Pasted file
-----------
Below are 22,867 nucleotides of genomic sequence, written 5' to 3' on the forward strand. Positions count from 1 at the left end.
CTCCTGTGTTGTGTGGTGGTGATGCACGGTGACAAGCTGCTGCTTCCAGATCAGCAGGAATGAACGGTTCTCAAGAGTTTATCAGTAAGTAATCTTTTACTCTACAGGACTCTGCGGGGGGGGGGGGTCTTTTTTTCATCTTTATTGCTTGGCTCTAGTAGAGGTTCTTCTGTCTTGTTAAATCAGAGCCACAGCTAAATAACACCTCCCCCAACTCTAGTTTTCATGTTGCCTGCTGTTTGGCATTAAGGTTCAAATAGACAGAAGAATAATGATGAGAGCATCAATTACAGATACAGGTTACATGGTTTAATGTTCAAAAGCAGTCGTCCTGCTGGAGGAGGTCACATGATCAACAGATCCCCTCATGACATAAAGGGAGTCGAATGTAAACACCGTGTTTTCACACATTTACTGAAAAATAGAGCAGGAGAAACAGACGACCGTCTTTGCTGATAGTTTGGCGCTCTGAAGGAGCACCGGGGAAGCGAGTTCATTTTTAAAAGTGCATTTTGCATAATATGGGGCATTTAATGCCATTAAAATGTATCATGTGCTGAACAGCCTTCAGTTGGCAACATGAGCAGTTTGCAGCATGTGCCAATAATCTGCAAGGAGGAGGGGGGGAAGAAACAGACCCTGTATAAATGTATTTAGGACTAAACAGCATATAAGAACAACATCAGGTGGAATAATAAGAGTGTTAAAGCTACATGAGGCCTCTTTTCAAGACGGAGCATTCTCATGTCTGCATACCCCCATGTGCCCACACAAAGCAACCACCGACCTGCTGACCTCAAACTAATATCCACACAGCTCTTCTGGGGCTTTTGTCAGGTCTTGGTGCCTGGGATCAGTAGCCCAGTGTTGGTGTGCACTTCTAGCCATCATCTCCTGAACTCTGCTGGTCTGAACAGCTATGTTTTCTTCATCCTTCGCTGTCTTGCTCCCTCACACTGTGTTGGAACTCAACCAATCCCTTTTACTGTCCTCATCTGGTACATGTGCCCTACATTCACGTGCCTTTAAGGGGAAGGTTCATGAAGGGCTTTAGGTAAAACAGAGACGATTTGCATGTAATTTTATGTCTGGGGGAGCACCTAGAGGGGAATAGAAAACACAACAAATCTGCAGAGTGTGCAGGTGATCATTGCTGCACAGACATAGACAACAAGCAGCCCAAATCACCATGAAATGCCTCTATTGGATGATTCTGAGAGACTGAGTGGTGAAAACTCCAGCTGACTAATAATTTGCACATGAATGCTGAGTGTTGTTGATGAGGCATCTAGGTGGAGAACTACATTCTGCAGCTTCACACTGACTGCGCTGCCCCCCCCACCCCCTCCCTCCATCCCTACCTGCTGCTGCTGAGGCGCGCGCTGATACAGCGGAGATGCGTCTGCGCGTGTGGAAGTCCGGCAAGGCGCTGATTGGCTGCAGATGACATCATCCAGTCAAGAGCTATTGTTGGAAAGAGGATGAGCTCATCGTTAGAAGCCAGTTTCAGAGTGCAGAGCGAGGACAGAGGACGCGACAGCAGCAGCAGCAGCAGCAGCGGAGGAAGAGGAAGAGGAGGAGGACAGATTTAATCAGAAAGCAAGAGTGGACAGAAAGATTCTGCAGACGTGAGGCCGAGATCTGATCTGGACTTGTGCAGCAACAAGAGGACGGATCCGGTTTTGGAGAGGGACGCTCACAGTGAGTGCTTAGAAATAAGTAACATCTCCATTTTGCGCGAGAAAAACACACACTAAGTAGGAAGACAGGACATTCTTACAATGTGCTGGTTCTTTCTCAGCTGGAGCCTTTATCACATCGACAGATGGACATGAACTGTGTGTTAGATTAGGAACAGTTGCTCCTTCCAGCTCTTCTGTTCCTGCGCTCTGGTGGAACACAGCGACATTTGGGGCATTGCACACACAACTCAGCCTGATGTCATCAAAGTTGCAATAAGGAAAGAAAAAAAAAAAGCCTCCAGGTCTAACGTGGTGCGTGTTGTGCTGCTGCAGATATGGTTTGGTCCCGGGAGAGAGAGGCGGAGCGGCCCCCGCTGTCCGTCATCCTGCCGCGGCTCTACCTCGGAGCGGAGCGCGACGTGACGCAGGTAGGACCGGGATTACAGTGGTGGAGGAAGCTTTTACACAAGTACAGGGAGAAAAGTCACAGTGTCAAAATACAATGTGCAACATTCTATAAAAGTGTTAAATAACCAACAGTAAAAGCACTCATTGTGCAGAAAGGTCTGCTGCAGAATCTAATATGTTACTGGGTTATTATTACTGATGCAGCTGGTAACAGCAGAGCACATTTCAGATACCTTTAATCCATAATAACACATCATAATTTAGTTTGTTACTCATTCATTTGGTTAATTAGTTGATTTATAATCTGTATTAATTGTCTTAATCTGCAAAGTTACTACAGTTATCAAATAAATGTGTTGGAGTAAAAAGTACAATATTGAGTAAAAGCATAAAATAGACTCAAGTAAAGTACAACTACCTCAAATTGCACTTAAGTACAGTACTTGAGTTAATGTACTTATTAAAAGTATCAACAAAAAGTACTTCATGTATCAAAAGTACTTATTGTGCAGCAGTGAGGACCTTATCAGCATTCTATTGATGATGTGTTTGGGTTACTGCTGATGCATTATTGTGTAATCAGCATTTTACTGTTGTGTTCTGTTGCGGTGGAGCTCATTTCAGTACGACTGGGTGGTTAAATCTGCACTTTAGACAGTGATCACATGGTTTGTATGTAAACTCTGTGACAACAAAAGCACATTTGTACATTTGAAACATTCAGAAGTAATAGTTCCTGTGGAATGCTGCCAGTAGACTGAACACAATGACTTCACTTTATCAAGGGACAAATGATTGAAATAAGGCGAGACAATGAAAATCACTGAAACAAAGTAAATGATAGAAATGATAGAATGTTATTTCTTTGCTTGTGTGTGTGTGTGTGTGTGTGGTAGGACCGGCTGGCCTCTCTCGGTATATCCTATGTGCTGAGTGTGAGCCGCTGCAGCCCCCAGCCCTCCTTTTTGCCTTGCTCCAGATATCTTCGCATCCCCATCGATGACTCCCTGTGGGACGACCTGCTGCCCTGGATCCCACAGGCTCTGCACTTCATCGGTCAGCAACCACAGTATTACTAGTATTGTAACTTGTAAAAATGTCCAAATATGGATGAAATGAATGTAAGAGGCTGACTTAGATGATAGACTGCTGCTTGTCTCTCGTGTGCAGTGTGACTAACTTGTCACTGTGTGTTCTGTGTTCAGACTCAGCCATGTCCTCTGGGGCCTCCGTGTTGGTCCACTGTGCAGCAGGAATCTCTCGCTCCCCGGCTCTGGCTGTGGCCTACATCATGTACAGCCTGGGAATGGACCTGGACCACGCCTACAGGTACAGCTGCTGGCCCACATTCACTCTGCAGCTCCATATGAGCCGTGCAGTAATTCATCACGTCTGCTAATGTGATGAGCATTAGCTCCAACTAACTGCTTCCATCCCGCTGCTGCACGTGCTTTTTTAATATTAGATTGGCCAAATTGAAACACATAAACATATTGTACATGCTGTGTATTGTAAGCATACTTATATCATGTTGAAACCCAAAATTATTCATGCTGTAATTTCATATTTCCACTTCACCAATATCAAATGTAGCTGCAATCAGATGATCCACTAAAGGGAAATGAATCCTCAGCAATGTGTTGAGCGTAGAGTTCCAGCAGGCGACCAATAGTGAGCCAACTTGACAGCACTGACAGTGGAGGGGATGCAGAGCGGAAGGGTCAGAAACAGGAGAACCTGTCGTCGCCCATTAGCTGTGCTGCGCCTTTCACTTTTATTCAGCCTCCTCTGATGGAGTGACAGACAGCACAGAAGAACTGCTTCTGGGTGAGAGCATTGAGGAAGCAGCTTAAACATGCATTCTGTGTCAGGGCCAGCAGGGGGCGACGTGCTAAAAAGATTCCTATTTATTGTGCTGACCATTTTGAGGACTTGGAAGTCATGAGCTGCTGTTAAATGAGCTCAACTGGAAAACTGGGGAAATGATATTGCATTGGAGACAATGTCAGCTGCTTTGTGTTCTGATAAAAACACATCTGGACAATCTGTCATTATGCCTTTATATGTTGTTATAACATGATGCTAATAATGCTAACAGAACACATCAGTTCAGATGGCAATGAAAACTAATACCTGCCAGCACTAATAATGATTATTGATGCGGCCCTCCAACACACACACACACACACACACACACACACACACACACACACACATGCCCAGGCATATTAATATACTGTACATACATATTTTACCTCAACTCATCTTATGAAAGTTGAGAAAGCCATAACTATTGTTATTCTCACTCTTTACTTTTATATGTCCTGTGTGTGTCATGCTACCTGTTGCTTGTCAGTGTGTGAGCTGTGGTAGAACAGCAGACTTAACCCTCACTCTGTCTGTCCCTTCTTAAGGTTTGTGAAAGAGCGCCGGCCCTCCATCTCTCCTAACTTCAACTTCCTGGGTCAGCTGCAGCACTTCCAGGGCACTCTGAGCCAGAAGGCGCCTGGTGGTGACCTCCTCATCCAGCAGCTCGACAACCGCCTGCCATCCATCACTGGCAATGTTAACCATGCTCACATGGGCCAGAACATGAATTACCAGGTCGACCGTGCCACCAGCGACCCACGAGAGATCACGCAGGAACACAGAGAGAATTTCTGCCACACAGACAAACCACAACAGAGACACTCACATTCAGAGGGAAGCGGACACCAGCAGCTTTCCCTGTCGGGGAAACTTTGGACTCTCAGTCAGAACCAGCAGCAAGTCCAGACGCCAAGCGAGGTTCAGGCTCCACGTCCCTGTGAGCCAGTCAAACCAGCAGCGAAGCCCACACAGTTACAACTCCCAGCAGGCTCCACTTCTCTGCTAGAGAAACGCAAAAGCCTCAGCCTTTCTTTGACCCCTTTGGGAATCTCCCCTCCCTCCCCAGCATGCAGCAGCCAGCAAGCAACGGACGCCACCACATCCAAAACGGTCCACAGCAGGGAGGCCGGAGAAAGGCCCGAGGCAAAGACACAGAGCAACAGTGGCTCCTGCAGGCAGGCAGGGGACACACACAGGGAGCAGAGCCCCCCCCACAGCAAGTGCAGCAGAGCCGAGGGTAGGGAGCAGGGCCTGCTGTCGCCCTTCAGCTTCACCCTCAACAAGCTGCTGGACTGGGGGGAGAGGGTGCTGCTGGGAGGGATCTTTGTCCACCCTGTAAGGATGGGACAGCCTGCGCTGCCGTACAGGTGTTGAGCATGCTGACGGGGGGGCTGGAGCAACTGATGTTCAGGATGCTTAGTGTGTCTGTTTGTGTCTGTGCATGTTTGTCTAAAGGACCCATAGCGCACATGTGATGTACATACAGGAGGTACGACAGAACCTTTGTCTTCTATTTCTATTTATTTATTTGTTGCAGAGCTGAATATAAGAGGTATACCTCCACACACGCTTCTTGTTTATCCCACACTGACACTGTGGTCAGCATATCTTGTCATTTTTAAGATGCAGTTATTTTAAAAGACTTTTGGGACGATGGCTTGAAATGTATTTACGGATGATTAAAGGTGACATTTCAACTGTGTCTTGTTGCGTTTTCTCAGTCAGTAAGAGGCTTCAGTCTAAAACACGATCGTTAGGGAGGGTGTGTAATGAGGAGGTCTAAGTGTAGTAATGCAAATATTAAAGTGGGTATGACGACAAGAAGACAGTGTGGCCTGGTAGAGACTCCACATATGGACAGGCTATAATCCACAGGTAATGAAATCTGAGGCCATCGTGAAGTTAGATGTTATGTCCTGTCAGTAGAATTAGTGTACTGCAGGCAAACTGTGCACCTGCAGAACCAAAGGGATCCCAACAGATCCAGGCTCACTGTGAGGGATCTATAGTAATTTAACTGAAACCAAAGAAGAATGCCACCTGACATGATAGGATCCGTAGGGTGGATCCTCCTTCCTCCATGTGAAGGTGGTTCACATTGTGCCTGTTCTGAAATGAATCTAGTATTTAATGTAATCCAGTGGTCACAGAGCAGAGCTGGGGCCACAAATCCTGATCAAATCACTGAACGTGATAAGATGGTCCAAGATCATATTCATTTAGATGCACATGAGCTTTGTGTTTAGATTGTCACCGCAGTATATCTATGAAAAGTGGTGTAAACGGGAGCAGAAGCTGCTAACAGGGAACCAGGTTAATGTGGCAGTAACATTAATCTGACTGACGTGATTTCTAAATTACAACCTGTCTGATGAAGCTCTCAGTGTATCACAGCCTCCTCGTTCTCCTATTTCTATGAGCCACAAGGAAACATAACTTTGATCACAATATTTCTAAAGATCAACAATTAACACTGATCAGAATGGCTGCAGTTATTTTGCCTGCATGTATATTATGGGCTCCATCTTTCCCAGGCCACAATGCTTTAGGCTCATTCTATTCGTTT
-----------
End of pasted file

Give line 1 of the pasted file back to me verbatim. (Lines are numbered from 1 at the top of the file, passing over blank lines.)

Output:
Below are 22,867 nucleotides of genomic sequence, written 5' to 3' on the forward strand. Positions count from 1 at the left end.